Alabama WR Jameson Williams ahead of schedule in recovery from ACL surgery with NFL draft looming

INDIANAPOLIS -- Alabama wide receiver Jameson Williams doesn't "have a set time" for his return from a torn ACL but has spent his time at the NFL combine showing teams his mobility and walking stability.

Williams said he is six weeks out of surgery on the ACL he tore during the College Football Playoff National Championship game on Jan. 10, and has been walking without a brace or crutches for the past two weeks. As he has transitioned to pool work at the Andrews Institute in Florida, the Crimson Tide's leading receiver is progressing quickly through rehab.

"I was hearing five to seven months [to recover], but I'm hearing I'm ahead of schedule," Williams said Wednesday. "Hopefully things keep going on this track and we'll be back as soon as possible."

Williams transferred to Alabama after spending two seasons at Ohio State, breaking out to the tune of 1,572 yards on 79 receptions. His 15 receiving touchdowns in 2021 were tied for third-most in the FBS while his 19.9 yards per reception ranked seventh.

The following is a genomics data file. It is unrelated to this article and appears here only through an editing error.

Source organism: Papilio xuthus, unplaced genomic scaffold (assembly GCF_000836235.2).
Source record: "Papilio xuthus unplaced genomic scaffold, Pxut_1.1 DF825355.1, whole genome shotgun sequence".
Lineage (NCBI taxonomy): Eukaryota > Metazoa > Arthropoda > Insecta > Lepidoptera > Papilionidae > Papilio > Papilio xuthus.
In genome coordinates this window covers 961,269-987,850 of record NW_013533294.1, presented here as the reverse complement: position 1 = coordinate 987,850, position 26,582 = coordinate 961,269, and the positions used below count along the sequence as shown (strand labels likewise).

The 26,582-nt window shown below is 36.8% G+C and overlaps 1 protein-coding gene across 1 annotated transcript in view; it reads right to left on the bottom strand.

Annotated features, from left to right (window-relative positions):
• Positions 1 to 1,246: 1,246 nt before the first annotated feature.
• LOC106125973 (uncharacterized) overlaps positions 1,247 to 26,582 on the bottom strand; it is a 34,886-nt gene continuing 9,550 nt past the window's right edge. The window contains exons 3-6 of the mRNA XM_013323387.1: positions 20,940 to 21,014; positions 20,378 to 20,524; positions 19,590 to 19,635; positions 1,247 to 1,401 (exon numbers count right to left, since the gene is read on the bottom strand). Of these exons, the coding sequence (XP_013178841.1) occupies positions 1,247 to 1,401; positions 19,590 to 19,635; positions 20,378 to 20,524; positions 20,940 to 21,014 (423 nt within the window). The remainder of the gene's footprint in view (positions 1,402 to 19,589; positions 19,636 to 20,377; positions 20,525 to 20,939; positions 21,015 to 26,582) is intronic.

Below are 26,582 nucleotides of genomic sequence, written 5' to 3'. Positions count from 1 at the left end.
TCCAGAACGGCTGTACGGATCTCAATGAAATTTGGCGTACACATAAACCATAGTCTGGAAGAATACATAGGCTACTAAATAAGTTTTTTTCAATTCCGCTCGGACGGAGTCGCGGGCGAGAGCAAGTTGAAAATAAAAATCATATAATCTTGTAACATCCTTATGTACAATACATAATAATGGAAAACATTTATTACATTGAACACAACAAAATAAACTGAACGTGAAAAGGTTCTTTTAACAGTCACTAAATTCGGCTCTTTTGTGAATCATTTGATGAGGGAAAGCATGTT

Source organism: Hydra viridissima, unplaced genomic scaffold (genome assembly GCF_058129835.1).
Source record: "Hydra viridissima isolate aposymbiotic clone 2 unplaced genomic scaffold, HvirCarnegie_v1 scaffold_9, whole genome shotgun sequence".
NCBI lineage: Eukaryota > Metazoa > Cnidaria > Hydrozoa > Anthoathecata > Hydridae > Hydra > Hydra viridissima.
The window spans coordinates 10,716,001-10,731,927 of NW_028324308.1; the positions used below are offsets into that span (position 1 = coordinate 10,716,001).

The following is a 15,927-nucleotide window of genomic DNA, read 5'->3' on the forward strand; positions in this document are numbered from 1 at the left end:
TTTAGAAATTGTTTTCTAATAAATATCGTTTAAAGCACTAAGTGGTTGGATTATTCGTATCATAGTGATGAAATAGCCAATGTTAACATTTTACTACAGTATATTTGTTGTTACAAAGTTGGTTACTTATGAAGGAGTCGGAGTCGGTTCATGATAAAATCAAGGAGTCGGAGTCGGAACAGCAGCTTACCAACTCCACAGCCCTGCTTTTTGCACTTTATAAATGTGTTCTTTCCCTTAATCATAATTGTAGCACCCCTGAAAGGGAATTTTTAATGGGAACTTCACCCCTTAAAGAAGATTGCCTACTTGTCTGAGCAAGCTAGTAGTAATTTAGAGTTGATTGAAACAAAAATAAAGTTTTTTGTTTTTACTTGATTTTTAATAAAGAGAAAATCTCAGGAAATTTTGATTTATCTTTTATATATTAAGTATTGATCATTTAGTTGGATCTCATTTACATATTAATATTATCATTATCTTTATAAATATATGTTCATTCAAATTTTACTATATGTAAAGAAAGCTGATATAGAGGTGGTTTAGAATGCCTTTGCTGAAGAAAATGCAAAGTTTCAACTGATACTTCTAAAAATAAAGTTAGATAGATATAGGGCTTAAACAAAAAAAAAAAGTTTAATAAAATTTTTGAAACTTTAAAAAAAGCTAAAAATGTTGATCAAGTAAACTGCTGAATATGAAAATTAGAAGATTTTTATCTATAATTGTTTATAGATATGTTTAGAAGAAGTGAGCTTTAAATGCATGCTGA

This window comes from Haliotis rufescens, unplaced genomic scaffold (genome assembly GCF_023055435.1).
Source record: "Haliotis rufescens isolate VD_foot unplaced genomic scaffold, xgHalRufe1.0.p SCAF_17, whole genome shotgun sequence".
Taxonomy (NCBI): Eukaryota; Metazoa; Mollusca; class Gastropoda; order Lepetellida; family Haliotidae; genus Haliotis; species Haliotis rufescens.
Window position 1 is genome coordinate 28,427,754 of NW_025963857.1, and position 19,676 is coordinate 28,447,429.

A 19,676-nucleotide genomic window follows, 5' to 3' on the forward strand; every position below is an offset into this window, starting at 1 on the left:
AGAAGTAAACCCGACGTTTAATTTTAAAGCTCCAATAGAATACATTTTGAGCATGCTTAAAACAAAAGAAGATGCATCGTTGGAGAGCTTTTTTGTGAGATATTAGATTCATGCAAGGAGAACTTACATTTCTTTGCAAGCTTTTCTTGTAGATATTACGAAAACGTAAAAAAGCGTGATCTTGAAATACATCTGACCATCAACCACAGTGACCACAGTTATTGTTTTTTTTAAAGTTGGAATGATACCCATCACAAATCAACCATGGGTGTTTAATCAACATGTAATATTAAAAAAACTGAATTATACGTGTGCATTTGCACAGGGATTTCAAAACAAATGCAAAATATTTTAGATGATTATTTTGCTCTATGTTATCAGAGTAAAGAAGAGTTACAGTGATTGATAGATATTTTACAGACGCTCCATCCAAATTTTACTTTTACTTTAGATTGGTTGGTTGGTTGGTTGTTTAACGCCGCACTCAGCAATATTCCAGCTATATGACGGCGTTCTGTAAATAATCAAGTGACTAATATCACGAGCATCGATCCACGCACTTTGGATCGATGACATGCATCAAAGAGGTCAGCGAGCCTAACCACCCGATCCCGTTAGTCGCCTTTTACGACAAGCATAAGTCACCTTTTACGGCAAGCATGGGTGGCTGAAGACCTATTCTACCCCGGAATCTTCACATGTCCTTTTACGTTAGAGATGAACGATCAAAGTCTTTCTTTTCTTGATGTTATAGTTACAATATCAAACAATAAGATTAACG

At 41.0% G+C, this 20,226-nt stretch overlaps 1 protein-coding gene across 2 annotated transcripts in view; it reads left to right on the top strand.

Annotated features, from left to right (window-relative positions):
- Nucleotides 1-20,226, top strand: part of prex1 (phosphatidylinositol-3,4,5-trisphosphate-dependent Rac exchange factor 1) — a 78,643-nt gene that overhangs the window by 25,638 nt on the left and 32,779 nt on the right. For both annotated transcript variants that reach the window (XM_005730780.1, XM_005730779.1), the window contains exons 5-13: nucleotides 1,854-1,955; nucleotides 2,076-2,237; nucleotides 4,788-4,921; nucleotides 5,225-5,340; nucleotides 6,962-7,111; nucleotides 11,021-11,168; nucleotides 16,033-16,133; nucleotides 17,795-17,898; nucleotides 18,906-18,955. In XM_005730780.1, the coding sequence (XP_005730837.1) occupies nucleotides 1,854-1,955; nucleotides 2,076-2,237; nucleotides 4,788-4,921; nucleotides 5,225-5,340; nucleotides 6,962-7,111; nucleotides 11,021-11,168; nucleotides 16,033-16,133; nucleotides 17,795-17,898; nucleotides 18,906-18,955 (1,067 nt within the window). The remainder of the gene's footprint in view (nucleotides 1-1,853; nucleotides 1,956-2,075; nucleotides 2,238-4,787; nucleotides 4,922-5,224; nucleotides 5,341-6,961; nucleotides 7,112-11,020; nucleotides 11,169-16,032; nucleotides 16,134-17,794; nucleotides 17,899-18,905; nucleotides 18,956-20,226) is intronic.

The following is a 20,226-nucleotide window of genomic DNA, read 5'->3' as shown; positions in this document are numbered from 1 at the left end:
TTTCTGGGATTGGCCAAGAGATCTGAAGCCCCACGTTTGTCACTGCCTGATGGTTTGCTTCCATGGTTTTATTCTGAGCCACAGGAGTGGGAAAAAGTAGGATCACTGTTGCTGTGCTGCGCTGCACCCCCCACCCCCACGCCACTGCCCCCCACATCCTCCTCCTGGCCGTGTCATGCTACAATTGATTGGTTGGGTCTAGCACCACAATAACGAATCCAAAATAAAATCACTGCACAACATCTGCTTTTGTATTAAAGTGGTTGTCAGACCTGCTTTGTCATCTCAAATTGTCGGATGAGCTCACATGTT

He was injured during Alabama's loss to Georgia in the national championship game on a play he said he's watched "a lot of times."

"I was trying to see what happened -- I just couldn't believe it happened to me," he said. "It was something I never thought would happen to me."

ESPN NFL draft analysts Jordan Reid, Mel Kiper, Jr. and Todd McShay each project Williams to be drafted in the first round, going 30th, 28th and 27th to the Chiefs, Packers and Buccaneers, respectively. Kiper ranked Williams as the best draft-eligible receiver in the draft prior to tearing his ACL but Williams said no team has told him his injury hurt his draft stock.

As he progresses in his recovery, Williams said he briefly heard from running back Adrian Peterson -- who ran for 2,097 yards and won the MVP award in 2012, the season after tearing his ACL. He did not commit to being ready for the beginning of the NFL season but insisted on finding the balance between doing everything he can to fully recover while letting the process run its course.

"As soon as possible," he said. "I won't be rushing anything but really it's going to take time ... I just want to be ready when it does happen."